Drivers face fines for stopping in cyclist zones
Police are warning Wellington drivers they can be fined $60 if they encroach on new "stop boxes" that have been developed around the city's intersections to give cyclists a safer head-start on other traffic.
The green "advanced stop boxes" place cyclists ahead of queues of buses and cars so that they can move off and make turns from intersections safely.
Wellington district road policing team response manager Senior Sergeant Richard Hocken said police began their two-week education campaign today, acknowledging many drivers would be unfamiliar with the stop box rules, and the fine attached to encroaching upon them.
"There will come a time when people are going to get fined. At this stage we want to educate the public about what it is all about," Hocken said.
Wellington City Council Transport and Urban Development Committee chair Andy Foster said the boxes, which have been rolled out throughout the capital over the past year, were not unique to Wellington – he had also seen the cyclist-friendly road design in Europe.
"It's a practical step, it's about safety and getting cyclists space at the head of the queue where they can be visible at the same time as a car is starting. [A cyclist's] first pedal start is the wobbliest and if there's a car or bus right beside you there's some discomfort there," Foster said.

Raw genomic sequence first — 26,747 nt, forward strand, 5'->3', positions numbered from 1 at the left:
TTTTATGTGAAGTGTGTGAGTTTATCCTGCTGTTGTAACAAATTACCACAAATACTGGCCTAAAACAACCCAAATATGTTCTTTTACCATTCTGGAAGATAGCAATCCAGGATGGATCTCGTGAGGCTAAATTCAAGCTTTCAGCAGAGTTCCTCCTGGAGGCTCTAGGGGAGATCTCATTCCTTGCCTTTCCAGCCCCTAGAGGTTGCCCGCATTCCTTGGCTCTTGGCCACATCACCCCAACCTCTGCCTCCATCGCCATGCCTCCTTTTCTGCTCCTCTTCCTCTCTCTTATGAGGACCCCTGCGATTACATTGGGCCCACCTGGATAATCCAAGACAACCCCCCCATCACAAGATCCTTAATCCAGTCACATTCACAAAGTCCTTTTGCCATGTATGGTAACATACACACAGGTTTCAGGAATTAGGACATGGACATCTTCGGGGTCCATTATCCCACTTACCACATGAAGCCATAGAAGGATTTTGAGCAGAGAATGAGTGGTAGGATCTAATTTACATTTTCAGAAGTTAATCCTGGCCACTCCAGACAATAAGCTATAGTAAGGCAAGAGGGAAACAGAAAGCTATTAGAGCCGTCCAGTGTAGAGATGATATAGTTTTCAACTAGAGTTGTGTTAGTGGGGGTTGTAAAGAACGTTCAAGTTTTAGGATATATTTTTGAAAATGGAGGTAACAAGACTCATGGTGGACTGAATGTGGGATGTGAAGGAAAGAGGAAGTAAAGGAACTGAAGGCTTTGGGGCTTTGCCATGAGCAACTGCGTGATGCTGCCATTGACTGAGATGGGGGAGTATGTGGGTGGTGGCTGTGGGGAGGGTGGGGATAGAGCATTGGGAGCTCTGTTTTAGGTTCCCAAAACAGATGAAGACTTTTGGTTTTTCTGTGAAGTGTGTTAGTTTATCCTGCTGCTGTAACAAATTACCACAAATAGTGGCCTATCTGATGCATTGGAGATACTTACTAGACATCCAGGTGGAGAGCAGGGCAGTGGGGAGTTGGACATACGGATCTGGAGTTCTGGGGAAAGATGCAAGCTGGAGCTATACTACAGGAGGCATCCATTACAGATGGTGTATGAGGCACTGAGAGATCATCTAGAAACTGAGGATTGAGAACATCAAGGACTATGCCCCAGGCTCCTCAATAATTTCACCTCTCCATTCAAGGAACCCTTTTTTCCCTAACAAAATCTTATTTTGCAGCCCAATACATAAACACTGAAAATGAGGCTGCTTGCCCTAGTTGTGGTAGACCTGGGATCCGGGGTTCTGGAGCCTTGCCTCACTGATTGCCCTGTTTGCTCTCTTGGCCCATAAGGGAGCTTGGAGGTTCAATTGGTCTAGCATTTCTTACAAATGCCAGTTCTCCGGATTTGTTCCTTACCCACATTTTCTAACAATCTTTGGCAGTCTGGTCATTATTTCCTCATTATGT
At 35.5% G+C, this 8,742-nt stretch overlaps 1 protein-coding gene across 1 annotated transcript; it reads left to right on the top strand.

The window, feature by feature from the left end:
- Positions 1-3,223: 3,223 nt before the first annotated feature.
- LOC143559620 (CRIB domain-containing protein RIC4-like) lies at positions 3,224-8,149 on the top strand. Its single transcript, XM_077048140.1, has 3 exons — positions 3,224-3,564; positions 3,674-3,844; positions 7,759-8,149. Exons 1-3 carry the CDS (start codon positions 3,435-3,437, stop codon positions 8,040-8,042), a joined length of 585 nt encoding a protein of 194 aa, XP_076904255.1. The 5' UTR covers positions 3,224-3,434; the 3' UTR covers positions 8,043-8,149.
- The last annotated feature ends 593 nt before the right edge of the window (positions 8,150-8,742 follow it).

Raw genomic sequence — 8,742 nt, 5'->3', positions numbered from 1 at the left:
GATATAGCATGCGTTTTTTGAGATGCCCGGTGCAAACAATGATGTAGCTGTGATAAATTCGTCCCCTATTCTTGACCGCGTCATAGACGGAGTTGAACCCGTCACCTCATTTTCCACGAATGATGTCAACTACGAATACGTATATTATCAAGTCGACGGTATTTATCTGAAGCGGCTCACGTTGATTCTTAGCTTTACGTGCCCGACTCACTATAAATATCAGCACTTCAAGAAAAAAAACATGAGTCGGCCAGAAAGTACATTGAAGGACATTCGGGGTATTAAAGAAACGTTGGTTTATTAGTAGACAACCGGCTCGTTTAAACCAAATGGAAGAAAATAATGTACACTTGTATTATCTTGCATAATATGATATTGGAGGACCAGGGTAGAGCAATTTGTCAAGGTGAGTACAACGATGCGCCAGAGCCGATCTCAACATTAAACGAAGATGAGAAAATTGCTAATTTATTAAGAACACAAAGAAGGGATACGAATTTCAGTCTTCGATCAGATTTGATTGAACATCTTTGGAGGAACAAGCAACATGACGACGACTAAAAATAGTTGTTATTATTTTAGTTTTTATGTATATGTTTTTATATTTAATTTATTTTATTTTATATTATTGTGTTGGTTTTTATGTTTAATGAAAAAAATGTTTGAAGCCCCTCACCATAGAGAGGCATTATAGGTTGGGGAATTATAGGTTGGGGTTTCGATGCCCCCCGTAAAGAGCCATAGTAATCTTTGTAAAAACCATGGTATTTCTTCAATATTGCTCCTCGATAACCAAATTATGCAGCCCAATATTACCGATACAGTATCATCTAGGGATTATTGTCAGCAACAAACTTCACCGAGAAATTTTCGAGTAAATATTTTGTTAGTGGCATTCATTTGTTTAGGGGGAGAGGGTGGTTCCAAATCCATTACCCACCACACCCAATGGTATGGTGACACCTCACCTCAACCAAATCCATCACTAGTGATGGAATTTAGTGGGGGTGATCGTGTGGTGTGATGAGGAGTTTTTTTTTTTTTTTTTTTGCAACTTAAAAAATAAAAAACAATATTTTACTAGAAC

One feature of the stop boxes – sets of white diamonds imprinted upon the green zones – show cyclists where to stop to trip underground traffic signal sensors sensitive enough to pick up the presence of a bike. This ensures the lightweight road-users prompt green light signals.
Wellington city does not yet have red light cameras. Therefore rule-breakers will be caught via police pulling up drivers they see stopping in the stop box zones, or responding to cyclist complaints – depending on what evidence they had, Hocken said.
Cycling Advocates Network spokesman Patrick Morgan welcomed the stop boxes, saying they would cater to growing numbers of Wellingtonians using bicycles and help prevent crashes.
"It's not about revenue raising it's about getting people on bikes."
However he thought the council needed to embark on a better information campaign about the rules: "It's no surprise that drivers are unaware of that," Morgan said. "I think the council could do a lot more as a lot of people won't know what the advanced stop boxes are for. I think some people certainly aren't aware of what they are and might think that it's just a cycle lane."
Motorcyclists also needed to be aware that the green zones were not for them, he added.
- Dominion Post